A written report containing all relevant methods and results, as well as a brief literature review will be submitted. Additionally, the student will give a brief presentation to the lab group summarizing their work at the conclusion of the project.

Number of positions

1

Academic Level

No preference

CHEM-013: Effect of UV weathering on properties of microplastics from common consumer products

Professor Nathalie Tufenkji

nathalie.tufenkji [at] mcgill.ca
5143982999
http://www.biocolloid.mcgill.ca/

Research Area

Environmental nanotechnology

Description

Wastewater treatment plants are an important source of microplastics through discharge of treatment effluent. However, the fate of such released microplastics is not yet well known. The objective of this project is to evaluate the effect of UV weathering on microplastics properties. Two weathering states will be studied: pristine and weathered after 6 months of exposure in a controlled UV weathering chamber. The properties of pristine and weathered microplastics will be compared.

Tasks

The student will be in charge of conducting sorption experiments including preparation of microplastics and contaminant solutions, setting up and monitoring the sorption tests, and sampling. The student will be involved in monitoring the progression of weathering and contaminant sorption behavior on the microplastics.

 

Deliverables

A written report containing all relevant methods and results, as well as a brief literature review will be submitted. Additionally, the student will give a brief presentation to the lab group summarizing their work at results at the conclusion of the project.

Number of positions

1

Academic Level

No preference

CHEM-014: Fabrication of biocompatible protein-based devices

Professor Noemie-Manuelle Dorval Courchesne

noemie.dorvalcourchesne [at] mcgill.ca
514-398-4301
https://www.dorvallab.com/

Research Area

Biotechnology, Biomaterials

Description

Wearable devices can allow for continuous or on-demand monitoring of someone’s condition, health and surrounding environment in a non-invasive manner. Biocompatible lightweight materials could be incorporated in clothing or worn directly onto the skin. While biosensors and wearable electronics have become more and more portable in the past decade, challenges remain, such as the production cost, the design of biocompatible interfaces between biological tissues and electronics, and the ease of use. In order to produce entirely biocompatible and biodegradable wearable items in an environmentally-friendly manner, here we propose to fabricate protein-based wearable materials. Proteins can serve two functions as part of wearable devices; 1) they can act as a biopolymer scaffold that holds the material together, and that confers its flexibility and mechanical properties, 2) they can simultaneously act as the sensing or responsive element in the device. There exist several self-assembling proteins that can be used to form protein fibers, self-assembling gels, or other three-dimensional matrices. This project aims at identifying biocompatible protein candidates that can be used as matrix for the fabrication of wearable devices, and at developing methods to easily produce functional protein patches.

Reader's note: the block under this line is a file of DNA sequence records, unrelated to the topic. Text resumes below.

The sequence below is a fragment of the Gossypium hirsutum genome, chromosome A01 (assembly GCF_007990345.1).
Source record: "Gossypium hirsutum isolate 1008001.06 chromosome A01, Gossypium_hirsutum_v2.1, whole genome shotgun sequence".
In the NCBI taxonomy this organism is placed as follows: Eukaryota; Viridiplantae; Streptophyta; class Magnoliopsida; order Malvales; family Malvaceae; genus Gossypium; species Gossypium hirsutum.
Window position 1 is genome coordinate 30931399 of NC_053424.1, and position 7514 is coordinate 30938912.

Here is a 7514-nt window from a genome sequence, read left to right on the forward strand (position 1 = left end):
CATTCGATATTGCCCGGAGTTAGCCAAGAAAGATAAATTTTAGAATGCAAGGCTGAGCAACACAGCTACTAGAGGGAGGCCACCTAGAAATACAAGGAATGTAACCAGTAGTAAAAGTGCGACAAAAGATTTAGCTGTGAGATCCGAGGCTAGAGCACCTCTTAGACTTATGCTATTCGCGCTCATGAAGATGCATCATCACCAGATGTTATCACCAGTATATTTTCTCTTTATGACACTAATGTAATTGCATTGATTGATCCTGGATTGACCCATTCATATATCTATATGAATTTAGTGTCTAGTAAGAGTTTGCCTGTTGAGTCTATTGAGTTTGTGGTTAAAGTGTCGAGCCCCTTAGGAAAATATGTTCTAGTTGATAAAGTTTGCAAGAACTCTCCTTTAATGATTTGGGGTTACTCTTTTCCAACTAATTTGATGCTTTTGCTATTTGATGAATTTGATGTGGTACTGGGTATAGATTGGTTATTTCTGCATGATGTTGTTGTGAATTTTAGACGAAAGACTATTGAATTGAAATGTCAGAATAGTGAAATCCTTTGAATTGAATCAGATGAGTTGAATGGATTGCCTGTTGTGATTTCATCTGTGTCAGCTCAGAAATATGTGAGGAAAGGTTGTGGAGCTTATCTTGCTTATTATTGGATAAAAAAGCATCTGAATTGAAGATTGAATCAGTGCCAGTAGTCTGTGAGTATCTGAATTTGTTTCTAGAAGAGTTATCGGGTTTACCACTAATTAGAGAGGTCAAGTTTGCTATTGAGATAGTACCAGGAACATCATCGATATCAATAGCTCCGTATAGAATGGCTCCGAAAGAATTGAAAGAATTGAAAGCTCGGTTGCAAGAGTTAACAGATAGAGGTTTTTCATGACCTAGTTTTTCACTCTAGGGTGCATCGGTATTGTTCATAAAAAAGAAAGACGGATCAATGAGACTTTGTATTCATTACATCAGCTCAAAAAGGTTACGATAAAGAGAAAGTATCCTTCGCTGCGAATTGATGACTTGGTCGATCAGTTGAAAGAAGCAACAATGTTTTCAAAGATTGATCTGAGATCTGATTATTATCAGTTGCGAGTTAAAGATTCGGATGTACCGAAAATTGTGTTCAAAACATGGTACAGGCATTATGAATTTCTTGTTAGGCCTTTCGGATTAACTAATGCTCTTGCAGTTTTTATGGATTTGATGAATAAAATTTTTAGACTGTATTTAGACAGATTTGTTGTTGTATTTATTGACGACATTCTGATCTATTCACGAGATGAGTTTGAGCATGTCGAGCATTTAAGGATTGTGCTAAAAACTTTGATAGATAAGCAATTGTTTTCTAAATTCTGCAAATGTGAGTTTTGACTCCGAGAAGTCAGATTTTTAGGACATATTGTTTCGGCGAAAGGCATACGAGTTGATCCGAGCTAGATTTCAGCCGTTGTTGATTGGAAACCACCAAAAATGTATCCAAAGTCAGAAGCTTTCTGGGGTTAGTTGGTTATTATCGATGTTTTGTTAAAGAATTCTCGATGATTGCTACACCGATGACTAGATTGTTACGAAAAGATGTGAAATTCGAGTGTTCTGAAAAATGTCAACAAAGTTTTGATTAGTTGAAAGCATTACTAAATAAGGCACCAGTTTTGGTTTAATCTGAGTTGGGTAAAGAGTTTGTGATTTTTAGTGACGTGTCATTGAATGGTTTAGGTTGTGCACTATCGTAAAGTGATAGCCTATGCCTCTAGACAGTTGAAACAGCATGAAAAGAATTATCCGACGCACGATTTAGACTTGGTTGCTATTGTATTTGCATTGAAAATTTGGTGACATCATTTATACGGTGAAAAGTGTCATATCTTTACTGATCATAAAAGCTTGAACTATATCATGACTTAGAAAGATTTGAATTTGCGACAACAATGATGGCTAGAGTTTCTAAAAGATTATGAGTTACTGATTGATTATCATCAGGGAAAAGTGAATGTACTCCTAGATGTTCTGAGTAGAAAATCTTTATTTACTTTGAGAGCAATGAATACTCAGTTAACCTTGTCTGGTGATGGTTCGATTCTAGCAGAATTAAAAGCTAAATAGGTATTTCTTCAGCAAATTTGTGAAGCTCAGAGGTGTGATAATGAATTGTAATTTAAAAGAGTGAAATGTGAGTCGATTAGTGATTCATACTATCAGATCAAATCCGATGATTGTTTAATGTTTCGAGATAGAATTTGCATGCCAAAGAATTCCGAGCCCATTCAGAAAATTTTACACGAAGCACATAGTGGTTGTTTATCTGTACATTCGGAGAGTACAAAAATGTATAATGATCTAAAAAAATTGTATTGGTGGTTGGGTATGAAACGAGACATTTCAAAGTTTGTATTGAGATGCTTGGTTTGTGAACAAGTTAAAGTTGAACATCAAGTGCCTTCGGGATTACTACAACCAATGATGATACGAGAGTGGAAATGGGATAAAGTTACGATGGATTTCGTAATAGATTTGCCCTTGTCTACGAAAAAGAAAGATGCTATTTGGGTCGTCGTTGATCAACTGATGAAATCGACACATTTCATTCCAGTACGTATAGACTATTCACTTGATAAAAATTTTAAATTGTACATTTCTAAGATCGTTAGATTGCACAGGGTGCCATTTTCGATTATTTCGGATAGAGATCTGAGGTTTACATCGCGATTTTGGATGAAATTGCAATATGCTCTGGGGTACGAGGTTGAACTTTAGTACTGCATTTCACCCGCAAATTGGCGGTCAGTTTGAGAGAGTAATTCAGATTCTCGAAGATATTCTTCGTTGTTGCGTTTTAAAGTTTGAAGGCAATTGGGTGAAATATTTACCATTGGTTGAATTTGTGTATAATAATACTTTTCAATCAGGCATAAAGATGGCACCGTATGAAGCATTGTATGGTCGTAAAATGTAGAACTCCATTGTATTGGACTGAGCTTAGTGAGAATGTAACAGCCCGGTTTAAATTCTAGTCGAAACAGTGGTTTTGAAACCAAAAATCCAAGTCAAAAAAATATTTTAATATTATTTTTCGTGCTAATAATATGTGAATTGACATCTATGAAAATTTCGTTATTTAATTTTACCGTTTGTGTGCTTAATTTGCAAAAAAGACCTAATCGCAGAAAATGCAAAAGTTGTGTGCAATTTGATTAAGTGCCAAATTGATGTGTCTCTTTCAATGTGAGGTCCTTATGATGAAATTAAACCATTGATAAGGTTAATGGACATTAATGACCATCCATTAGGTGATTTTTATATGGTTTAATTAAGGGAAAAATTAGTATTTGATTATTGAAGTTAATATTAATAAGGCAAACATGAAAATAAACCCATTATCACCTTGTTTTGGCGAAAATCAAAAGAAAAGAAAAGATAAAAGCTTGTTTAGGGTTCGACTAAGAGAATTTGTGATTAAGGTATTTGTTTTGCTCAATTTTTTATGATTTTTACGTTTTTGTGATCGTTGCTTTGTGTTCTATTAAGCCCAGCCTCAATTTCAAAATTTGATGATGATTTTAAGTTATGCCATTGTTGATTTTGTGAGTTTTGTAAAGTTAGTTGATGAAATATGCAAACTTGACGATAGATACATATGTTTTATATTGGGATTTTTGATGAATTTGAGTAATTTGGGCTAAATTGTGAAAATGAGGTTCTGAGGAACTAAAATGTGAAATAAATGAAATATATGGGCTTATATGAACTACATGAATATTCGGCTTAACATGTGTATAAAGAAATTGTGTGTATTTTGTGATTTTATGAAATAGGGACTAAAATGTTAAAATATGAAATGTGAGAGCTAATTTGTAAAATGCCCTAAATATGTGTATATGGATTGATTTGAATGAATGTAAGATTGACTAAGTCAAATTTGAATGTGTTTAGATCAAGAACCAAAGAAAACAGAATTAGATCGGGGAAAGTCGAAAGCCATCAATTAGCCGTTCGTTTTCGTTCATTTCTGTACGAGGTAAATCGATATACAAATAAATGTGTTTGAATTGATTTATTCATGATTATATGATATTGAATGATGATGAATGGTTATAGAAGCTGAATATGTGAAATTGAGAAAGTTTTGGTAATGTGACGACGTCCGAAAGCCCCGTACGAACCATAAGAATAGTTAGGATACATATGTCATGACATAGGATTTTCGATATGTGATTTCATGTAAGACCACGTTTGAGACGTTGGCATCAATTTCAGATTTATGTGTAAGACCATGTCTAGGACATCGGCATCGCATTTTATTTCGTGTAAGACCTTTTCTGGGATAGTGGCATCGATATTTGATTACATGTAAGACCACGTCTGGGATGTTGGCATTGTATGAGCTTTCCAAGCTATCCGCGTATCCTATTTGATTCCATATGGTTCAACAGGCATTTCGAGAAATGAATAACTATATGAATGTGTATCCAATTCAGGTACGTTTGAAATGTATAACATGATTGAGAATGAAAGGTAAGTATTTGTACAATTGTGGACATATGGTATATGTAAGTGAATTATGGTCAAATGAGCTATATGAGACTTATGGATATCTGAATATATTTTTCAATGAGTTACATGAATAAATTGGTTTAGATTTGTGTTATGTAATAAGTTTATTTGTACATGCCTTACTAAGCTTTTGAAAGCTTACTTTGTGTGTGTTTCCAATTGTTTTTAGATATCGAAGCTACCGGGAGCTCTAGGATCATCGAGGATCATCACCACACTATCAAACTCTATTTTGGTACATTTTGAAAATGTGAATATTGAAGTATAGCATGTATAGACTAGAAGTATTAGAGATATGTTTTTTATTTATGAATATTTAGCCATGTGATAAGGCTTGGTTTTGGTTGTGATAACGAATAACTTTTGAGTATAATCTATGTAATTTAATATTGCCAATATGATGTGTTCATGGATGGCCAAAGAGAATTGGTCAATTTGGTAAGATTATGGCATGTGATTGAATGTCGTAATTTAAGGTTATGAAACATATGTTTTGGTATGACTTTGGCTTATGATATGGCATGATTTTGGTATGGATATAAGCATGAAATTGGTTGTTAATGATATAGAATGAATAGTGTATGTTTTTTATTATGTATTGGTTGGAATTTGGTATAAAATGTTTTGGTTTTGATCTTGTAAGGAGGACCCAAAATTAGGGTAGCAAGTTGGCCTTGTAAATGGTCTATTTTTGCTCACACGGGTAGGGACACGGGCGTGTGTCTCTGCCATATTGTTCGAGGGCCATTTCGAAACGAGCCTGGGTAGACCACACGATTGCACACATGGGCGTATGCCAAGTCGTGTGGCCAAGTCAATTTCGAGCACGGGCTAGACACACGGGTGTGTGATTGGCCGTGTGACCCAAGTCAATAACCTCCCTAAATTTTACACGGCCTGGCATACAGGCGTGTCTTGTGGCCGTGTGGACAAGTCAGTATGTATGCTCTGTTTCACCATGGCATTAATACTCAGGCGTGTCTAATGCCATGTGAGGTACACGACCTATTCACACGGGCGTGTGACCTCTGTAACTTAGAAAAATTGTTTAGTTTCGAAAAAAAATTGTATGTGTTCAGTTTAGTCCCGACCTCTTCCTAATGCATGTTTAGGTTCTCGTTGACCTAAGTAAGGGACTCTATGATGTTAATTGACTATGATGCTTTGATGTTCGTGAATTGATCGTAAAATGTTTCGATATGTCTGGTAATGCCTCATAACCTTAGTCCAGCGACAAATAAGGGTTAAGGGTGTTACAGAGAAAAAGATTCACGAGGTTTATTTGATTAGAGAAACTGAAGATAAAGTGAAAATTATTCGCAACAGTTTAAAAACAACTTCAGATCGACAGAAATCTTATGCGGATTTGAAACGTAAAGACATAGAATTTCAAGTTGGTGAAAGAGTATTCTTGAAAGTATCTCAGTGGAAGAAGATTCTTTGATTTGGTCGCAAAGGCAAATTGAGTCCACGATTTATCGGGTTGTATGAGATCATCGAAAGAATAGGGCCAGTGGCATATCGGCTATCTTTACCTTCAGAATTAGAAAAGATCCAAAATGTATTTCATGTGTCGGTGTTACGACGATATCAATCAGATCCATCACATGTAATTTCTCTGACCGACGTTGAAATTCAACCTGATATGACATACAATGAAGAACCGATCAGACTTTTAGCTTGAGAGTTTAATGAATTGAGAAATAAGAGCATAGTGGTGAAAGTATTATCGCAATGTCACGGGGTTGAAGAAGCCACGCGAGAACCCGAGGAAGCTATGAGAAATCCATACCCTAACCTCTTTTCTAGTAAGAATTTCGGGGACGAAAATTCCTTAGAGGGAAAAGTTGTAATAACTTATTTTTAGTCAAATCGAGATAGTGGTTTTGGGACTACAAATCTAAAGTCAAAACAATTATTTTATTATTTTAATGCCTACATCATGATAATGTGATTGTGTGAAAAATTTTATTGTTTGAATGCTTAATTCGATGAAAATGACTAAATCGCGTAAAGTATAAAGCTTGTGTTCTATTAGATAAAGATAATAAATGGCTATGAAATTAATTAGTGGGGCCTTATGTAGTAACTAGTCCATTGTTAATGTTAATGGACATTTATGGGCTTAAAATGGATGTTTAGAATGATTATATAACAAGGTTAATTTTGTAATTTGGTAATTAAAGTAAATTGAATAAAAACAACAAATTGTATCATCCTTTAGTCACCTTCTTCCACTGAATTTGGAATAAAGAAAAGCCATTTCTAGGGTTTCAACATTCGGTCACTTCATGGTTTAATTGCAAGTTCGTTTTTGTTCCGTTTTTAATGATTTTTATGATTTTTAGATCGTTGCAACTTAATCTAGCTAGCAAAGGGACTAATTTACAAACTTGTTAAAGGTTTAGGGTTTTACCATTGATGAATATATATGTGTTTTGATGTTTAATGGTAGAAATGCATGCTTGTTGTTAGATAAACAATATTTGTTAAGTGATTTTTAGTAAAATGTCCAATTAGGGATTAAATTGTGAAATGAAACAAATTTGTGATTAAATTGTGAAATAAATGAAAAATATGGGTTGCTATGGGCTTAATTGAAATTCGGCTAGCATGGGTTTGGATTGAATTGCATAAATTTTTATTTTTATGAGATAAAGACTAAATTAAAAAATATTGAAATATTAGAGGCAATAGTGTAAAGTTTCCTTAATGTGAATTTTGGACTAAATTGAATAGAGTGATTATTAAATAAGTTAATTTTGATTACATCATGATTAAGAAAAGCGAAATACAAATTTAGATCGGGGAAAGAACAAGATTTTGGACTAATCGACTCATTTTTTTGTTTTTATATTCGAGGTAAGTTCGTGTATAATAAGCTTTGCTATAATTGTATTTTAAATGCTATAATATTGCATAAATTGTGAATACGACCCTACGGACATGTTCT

Tasks

The student will be involved in all steps of the fabrication process of protein-based materials; from the rational design of proteins and genetic engineering portion, to the protein production, purification, and materials assembly. If time permits, the student will contribute to the design of a functional device.

 

Deliverables

A short presentation at the end of the summer. A final report including all relevant methods, literature review and results.

Number of positions

2

Academic Level

No preference

CHEM-015: Engineering protein-based materials for bio-energy applications

Professor Noemie-Manuelle Dorval Courchesne

noemie.dorvalcourchesne [at] mcgill.ca
514-398-4301
https://www.dorvallab.com/

Research Area

Bioelectronics, Bio-energy

Description

Soft and biocompatible materials capable of electron transfer are attractive for several applications, including biosensors, electrobiosynthetic systems, flexible electronics and low-cost energy conversion and storage devices. Using proteins and peptides to fabricate soft electronics allows for the production of multifunctional bioactive and environmentally-friendly devices. This project aims at modifying proteins that self-assemble into nanofibers to confer them with novel functionalities such as electron transport or light harvesting. These engineered conductive or light-sensitive fibers can then be used to fabricate functional coatings or thin films, and can be incorporated into devices like batteries and solar cells. Modifications of the protein fibers will be carried out through genetic engineering, self-assembly with nanomaterials, or covalent bioconjugation reactions. The electrical and optical properties of the protein nanofibers will then be characterized under different conditions.